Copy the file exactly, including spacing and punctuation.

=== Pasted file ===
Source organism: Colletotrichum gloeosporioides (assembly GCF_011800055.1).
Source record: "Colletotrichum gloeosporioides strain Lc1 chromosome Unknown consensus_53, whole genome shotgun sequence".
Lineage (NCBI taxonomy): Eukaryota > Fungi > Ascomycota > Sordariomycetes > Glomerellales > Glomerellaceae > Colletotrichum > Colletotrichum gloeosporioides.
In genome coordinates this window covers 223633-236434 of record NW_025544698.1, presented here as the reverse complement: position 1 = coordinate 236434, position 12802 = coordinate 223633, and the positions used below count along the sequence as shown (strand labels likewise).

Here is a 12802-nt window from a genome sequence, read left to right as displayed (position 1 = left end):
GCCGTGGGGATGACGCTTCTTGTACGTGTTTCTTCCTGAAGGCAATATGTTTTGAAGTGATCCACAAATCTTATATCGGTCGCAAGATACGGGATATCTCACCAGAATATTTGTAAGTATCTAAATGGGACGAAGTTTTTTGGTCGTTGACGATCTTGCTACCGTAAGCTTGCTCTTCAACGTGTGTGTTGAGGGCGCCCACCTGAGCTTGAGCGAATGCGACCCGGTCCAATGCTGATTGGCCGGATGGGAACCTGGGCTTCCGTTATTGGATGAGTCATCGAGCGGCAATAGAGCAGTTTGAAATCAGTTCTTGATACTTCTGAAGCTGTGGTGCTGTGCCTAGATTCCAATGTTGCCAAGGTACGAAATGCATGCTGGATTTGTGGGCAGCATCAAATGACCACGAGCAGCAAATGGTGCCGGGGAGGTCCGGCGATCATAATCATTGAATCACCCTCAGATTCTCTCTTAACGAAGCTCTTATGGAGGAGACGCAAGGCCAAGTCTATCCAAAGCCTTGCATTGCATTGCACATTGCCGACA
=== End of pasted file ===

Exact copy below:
Source organism: Colletotrichum gloeosporioides (assembly GCF_011800055.1).
Source record: "Colletotrichum gloeosporioides strain Lc1 chromosome Unknown consensus_53, whole genome shotgun sequence".
Lineage (NCBI taxonomy): Eukaryota > Fungi > Ascomycota > Sordariomycetes > Glomerellales > Glomerellaceae > Colletotrichum > Colletotrichum gloeosporioides.
In genome coordinates this window covers 223633-236434 of record NW_025544698.1, presented here as the reverse complement: position 1 = coordinate 236434, position 12802 = coordinate 223633, and the positions used below count along the sequence as shown (strand labels likewise).

Here is a 12802-nt window from a genome sequence, read left to right as displayed (position 1 = left end):
GCCGTGGGGATGACGCTTCTTGTACGTGTTTCTTCCTGAAGGCAATATGTTTTGAAGTGATCCACAAATCTTATATCGGTCGCAAGATACGGGATATCTCACCAGAATATTTGTAAGTATCTAAATGGGACGAAGTTTTTTGGTCGTTGACGATCTTGCTACCGTAAGCTTGCTCTTCAACGTGTGTGTTGAGGGCGCCCACCTGAGCTTGAGCGAATGCGACCCGGTCCAATGCTGATTGGCCGGATGGGAACCTGGGCTTCCGTTATTGGATGAGTCATCGAGCGGCAATAGAGCAGTTTGAAATCAGTTCTTGATACTTCTGAAGCTGTGGTGCTGTGCCTAGATTCCAATGTTGCCAAGGTACGAAATGCATGCTGGATTTGTGGGCAGCATCAAATGACCACGAGCAGCAAATGGTGCCGGGGAGGTCCGGCGATCATAATCATTGAATCACCCTCAGATTCTCTCTTAACGAAGCTCTTATGGAGGAGACGCAAGGCCAAGTCTATCCAAAGCCTTGCATTGCATTGCACATTGCCGACA